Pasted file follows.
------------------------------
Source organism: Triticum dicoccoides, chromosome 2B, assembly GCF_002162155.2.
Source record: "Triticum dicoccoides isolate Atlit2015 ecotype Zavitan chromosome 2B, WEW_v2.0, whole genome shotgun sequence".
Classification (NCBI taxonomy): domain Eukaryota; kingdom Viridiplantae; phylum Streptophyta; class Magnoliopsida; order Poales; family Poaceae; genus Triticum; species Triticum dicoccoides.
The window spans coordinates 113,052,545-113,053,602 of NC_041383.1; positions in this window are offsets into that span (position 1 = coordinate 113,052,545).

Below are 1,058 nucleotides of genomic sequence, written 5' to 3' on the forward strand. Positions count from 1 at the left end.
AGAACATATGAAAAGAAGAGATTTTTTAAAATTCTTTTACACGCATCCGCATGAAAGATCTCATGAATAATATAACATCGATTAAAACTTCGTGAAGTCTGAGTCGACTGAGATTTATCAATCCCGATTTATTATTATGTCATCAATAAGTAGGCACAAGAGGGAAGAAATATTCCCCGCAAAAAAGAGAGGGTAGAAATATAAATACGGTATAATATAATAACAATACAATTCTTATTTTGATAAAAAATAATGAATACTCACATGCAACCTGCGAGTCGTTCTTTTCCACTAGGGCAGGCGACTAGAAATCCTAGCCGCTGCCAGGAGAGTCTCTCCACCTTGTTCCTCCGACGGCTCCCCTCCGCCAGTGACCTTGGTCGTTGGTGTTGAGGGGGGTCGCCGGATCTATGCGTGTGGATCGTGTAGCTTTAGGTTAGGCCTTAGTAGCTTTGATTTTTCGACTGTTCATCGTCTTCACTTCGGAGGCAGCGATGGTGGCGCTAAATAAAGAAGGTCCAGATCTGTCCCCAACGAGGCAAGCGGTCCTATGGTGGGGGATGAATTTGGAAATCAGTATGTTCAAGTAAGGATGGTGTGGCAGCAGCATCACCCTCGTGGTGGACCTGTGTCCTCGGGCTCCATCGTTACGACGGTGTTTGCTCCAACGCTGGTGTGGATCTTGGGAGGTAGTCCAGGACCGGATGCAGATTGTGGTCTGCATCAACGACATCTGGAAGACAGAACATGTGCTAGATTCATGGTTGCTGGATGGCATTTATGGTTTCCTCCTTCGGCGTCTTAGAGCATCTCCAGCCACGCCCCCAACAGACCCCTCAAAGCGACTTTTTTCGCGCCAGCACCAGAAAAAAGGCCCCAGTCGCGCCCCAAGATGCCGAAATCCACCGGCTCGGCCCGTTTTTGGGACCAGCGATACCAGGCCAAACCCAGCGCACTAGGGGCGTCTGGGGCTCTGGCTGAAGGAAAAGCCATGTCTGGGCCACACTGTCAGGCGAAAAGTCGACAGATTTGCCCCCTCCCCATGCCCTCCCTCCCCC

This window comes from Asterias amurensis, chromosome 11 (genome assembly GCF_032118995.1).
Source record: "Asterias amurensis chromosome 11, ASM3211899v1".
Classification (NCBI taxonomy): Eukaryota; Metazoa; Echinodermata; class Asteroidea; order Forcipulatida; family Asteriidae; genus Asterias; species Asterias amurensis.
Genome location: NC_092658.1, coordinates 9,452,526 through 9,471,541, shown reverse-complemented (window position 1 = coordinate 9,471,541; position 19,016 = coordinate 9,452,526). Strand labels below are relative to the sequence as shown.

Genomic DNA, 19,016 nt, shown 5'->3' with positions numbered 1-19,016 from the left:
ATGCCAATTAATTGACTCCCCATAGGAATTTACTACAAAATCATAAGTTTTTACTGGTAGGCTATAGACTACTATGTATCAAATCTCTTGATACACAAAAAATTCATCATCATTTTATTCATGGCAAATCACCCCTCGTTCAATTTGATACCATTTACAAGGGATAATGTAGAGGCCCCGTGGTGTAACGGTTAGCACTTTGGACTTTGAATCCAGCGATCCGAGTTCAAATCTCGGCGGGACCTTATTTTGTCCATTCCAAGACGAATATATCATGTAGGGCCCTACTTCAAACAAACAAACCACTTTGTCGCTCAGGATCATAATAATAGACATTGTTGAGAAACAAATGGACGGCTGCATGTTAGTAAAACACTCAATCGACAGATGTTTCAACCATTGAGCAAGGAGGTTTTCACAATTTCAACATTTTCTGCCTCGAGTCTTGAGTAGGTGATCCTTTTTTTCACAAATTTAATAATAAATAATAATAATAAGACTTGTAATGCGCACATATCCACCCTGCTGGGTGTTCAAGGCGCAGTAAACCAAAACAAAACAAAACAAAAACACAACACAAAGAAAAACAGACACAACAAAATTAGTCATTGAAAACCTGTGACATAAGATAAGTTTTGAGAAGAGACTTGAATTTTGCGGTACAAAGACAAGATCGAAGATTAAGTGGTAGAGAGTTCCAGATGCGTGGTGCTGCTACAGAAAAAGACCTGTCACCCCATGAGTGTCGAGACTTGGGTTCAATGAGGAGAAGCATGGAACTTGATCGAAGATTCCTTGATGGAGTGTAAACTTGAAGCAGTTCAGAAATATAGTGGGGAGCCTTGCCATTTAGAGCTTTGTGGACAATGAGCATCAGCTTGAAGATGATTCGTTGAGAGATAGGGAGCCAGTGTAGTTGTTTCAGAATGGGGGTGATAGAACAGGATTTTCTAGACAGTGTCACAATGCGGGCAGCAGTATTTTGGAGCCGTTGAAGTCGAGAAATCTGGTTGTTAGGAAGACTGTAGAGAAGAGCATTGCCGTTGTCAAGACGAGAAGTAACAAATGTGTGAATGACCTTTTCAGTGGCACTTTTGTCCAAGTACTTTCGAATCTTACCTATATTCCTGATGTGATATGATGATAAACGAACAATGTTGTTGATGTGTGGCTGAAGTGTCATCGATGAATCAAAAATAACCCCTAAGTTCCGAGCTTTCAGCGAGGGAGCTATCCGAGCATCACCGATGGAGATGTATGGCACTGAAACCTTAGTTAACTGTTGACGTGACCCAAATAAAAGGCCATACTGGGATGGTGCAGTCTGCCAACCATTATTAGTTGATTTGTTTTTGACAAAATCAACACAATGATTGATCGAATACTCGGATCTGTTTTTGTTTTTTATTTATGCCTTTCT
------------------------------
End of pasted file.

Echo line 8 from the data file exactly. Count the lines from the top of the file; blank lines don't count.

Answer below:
Source record: "Asterias amurensis chromosome 11, ASM3211899v1".